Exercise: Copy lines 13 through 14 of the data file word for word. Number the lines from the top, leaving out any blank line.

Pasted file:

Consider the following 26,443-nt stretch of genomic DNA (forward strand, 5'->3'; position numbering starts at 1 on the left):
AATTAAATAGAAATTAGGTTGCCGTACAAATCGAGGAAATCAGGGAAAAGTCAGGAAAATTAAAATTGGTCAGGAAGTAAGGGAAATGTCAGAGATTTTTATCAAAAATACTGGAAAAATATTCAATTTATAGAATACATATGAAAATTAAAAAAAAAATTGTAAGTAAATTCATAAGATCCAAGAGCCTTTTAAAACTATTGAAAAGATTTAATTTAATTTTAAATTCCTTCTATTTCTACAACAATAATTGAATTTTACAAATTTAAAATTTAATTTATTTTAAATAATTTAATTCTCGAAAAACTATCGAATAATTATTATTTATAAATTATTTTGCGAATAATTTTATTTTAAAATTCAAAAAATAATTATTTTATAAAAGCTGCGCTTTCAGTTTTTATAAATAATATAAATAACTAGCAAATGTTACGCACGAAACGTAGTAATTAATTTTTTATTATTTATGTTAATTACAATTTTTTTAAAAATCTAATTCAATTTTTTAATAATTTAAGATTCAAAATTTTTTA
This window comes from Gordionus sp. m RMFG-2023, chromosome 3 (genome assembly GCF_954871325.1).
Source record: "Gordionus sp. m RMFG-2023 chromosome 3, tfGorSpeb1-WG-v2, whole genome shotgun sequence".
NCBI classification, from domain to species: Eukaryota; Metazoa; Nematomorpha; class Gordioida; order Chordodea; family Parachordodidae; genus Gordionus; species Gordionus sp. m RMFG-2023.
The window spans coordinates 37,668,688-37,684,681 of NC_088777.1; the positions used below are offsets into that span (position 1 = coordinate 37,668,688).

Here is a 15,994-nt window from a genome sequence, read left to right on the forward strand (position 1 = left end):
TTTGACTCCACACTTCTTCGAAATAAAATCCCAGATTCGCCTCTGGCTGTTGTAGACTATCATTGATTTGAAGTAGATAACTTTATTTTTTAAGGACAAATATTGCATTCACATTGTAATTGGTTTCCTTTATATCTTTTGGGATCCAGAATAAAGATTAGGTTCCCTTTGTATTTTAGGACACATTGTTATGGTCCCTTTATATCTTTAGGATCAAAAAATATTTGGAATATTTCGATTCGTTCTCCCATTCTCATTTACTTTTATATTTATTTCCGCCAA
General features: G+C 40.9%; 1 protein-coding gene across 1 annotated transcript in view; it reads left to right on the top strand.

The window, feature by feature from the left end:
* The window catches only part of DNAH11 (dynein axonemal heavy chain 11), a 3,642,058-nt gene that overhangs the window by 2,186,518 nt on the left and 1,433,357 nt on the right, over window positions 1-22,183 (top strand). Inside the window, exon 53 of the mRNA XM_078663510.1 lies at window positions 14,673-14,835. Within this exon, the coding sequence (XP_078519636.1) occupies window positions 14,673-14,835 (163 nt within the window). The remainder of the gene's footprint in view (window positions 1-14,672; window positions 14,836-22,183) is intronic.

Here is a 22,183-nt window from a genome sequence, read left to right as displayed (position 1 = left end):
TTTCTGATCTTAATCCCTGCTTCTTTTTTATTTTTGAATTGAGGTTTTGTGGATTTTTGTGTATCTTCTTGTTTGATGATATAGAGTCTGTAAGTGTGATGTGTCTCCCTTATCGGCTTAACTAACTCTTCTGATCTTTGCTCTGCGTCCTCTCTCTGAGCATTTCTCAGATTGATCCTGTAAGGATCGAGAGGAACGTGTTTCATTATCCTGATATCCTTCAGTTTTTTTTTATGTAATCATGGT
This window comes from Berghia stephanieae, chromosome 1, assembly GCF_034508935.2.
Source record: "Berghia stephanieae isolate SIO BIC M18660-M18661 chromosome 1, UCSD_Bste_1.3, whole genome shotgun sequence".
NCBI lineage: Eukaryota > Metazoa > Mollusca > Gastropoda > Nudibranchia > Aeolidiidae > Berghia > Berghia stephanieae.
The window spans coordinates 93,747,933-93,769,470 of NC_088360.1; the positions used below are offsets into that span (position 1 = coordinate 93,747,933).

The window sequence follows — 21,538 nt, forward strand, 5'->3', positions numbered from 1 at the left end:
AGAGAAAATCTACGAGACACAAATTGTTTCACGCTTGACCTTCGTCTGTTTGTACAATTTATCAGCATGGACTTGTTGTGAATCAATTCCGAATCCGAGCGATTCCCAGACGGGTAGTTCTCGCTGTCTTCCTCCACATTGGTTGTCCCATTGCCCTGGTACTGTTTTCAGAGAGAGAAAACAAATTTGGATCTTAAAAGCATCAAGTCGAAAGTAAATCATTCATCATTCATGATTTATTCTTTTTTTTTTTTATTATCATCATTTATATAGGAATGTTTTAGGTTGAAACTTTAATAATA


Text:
TTTCTGATCTTAATCCCTGCTTCTTTTTTATTTTTGAATTGAGGTTTTGTGGATTTTTGTGTATCTTCTTGTTTGATGATATAGAGTCTGTAAGTGTGATGTGTCTCCCTTATCGGCTTAACTAACTCTTCTGATCTTTGCTCTGCGTCCTCTCTCTGAGCATTTCTCAGATTGATCCTGTAAGGATCGAGAGGAACGTGTTTCATTATCCTGATATCCTTCAGTTTTTTTTTATGTAATCATGGT
This window comes from Berghia stephanieae, chromosome 1, assembly GCF_034508935.2.